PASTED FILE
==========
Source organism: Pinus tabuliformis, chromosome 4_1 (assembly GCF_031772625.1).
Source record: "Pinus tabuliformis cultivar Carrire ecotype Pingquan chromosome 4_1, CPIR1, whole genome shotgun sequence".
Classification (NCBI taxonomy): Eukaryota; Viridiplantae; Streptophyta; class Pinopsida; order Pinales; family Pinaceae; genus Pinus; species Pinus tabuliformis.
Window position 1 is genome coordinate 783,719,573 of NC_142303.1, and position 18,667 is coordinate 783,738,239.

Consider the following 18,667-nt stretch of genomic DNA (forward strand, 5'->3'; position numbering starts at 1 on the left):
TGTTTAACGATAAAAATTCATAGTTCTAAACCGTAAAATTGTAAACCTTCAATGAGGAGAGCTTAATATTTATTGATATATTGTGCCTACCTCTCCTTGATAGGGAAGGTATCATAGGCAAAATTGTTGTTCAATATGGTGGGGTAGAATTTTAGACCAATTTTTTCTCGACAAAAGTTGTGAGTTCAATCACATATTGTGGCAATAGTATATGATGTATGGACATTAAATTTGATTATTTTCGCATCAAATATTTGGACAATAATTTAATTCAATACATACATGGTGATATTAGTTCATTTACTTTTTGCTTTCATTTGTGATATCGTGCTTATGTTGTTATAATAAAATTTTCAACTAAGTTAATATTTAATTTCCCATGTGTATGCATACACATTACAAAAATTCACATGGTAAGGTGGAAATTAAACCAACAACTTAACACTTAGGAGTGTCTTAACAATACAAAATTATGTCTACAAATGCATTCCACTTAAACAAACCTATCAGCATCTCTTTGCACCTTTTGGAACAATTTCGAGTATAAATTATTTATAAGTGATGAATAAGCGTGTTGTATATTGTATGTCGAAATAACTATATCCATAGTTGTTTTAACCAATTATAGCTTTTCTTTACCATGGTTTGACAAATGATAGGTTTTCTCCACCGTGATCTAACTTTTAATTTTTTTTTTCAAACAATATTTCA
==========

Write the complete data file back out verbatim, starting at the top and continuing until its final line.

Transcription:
Source organism: Pinus tabuliformis, chromosome 4_1 (assembly GCF_031772625.1).
Source record: "Pinus tabuliformis cultivar Carrire ecotype Pingquan chromosome 4_1, CPIR1, whole genome shotgun sequence".
Classification (NCBI taxonomy): Eukaryota; Viridiplantae; Streptophyta; class Pinopsida; order Pinales; family Pinaceae; genus Pinus; species Pinus tabuliformis.
Window position 1 is genome coordinate 783,719,573 of NC_142303.1, and position 18,667 is coordinate 783,738,239.

Consider the following 18,667-nt stretch of genomic DNA (forward strand, 5'->3'; position numbering starts at 1 on the left):
TGTTTAACGATAAAAATTCATAGTTCTAAACCGTAAAATTGTAAACCTTCAATGAGGAGAGCTTAATATTTATTGATATATTGTGCCTACCTCTCCTTGATAGGGAAGGTATCATAGGCAAAATTGTTGTTCAATATGGTGGGGTAGAATTTTAGACCAATTTTTTCTCGACAAAAGTTGTGAGTTCAATCACATATTGTGGCAATAGTATATGATGTATGGACATTAAATTTGATTATTTTCGCATCAAATATTTGGACAATAATTTAATTCAATACATACATGGTGATATTAGTTCATTTACTTTTTGCTTTCATTTGTGATATCGTGCTTATGTTGTTATAATAAAATTTTCAACTAAGTTAATATTTAATTTCCCATGTGTATGCATACACATTACAAAAATTCACATGGTAAGGTGGAAATTAAACCAACAACTTAACACTTAGGAGTGTCTTAACAATACAAAATTATGTCTACAAATGCATTCCACTTAAACAAACCTATCAGCATCTCTTTGCACCTTTTGGAACAATTTCGAGTATAAATTATTTATAAGTGATGAATAAGCGTGTTGTATATTGTATGTCGAAATAACTATATCCATAGTTGTTTTAACCAATTATAGCTTTTCTTTACCATGGTTTGACAAATGATAGGTTTTCTCCACCGTGATCTAACTTTTAATTTTTTTTTTCAAACAATATTTCA